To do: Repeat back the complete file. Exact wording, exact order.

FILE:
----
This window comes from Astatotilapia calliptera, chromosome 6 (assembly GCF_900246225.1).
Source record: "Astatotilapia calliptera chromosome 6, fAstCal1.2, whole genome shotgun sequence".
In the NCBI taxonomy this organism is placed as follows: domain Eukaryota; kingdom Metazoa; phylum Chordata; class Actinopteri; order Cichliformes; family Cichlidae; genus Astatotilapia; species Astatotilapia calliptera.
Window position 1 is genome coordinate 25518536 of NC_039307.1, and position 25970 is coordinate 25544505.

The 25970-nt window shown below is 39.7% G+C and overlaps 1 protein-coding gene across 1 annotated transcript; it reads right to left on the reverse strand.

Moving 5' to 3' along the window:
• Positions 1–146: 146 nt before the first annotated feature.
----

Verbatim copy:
This window comes from Astatotilapia calliptera, chromosome 6 (assembly GCF_900246225.1).
Source record: "Astatotilapia calliptera chromosome 6, fAstCal1.2, whole genome shotgun sequence".
In the NCBI taxonomy this organism is placed as follows: domain Eukaryota; kingdom Metazoa; phylum Chordata; class Actinopteri; order Cichliformes; family Cichlidae; genus Astatotilapia; species Astatotilapia calliptera.
Window position 1 is genome coordinate 25518536 of NC_039307.1, and position 25970 is coordinate 25544505.

The 25970-nt window shown below is 39.7% G+C and overlaps 1 protein-coding gene across 1 annotated transcript; it reads right to left on the reverse strand.

Moving 5' to 3' along the window:
• Positions 1–146: 146 nt before the first annotated feature.